Zuma affirms commitment to media freedom
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African News Agency
PRETORIA: President Jacob Zuma says his government is committed to deepening media freedom and diversity.
Addressing a gathering of the country’s senior journalists and editors at the Sefako Makgatho Presidential Guesthouse in Pretoria yesterday, Zuma said he appreciated the role played by the media in a democracy.
“Government will continue to promote media freedom and to protect the right and space for the media to report without fear or favour, as has been happening for the past 21 years of freedom.
“Information is power. In this regard, we also urge the media industry to ensure that media freedom and access to the media are enjoyed by all in the country, including the poor and the working class.”
The event marked Press Freedom Day, which is commemorated annually on October 19.
“Compatriots, we fought hard and relentlessly to have a South Africa where all enjoy the rights and freedoms. Our commitment to freedom of expression, a free media and all the freedoms enshrined in our constitution remains steadfast,” said Zuma.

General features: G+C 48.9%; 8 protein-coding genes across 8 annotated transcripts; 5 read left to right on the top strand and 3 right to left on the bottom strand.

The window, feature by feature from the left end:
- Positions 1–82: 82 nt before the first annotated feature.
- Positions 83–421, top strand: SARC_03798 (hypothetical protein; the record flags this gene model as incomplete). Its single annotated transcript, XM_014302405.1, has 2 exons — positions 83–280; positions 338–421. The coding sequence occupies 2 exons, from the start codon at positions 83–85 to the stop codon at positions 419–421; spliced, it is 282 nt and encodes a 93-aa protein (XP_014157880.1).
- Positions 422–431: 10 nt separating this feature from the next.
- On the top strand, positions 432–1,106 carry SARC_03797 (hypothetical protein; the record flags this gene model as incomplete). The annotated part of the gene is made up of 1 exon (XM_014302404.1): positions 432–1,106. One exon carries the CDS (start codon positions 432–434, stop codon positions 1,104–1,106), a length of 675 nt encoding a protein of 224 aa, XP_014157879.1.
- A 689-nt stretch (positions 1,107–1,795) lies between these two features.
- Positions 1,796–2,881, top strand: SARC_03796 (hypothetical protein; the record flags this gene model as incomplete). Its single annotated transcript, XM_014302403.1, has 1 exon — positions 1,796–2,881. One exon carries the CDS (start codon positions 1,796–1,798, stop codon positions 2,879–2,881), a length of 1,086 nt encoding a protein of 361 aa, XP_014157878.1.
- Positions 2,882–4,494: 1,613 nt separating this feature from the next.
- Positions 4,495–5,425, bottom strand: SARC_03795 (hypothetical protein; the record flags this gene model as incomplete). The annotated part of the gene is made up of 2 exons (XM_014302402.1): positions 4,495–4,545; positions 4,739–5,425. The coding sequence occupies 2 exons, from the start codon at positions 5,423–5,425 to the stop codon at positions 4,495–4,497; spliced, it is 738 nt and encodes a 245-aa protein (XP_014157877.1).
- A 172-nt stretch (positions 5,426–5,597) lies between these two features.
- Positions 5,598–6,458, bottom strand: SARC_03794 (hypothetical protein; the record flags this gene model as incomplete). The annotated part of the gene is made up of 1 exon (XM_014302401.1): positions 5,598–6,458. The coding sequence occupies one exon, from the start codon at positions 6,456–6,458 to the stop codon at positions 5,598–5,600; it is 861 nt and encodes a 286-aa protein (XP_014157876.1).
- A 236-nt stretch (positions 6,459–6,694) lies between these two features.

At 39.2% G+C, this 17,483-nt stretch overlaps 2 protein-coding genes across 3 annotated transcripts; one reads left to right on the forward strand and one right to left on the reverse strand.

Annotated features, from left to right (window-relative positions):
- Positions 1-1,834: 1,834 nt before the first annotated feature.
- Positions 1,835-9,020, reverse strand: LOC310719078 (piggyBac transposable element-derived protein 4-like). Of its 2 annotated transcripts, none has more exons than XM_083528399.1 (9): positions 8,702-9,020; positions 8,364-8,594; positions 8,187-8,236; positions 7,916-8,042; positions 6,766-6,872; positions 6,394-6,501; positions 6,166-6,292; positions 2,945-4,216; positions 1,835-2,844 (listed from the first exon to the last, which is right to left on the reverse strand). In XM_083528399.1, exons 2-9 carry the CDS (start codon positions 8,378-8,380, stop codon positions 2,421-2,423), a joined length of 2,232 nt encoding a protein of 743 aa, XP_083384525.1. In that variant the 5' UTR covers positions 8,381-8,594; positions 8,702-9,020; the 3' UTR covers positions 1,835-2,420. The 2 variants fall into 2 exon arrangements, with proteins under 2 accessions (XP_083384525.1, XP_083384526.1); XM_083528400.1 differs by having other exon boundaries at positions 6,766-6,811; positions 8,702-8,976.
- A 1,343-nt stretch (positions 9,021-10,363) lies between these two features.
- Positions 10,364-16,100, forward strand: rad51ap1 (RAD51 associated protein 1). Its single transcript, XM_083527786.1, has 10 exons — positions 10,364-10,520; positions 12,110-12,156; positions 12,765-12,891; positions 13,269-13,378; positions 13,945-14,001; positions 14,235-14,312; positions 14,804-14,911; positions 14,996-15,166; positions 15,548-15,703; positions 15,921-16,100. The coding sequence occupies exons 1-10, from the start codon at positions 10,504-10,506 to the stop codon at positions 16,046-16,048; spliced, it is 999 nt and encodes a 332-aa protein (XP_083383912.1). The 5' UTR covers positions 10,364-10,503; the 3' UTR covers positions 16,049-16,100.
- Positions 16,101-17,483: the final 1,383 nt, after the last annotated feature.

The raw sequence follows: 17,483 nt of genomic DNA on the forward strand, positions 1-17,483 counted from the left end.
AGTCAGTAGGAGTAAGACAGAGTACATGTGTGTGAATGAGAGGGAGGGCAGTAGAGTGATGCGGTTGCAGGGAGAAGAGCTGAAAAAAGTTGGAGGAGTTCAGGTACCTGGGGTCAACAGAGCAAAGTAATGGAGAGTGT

The government was pleased with the country’s growing radio sector, including community radio, following the opening up of the airwaves after the advent of democracy.
Zuma said his government was also playing its role to further promote access to information to the poor, who were not covered by commercial media, through the government newspaper Vukuzenzele, which he said reached more than a million people a month.
“Compatriots in the media, let me touch on a matter that is of interest to you, the Protection of State Information Bill. The bill is still under consideration and various inputs and legal opinions are being processed.
“I had sent the bill back to Parliament for technical reasons and they returned it with the changes having been made. Thereafter, further objections were received, which were of a constitutional nature.
“The new minister of State Security, Mr David Mahlobo, also requested to work further on some aspects of the bill. At the appropriate time, a determination will be made on the way forward.”
The ANC, at its recent national general council meeting, resolved to implement its 2007 conference resolution on media transformation, accountability and diversity. This includes the proposed parliamentary inquiry on the feasibility and desirability of a media appeals tribunal.
“We anticipate that Parliament will, in its deliberations, take into account the media and freedom of expression provisions in the constitution of the republic. Nothing will be done which is in contravention of the constitution.”
On October 19, 1977, the apartheid regime clamped down on the media, banning two newspapers, The World and Weekend World.
They arrested the editor, the late Percy Qoboza, and other journalists who were courageously exposing crimes against humanity perpetrated by the regime.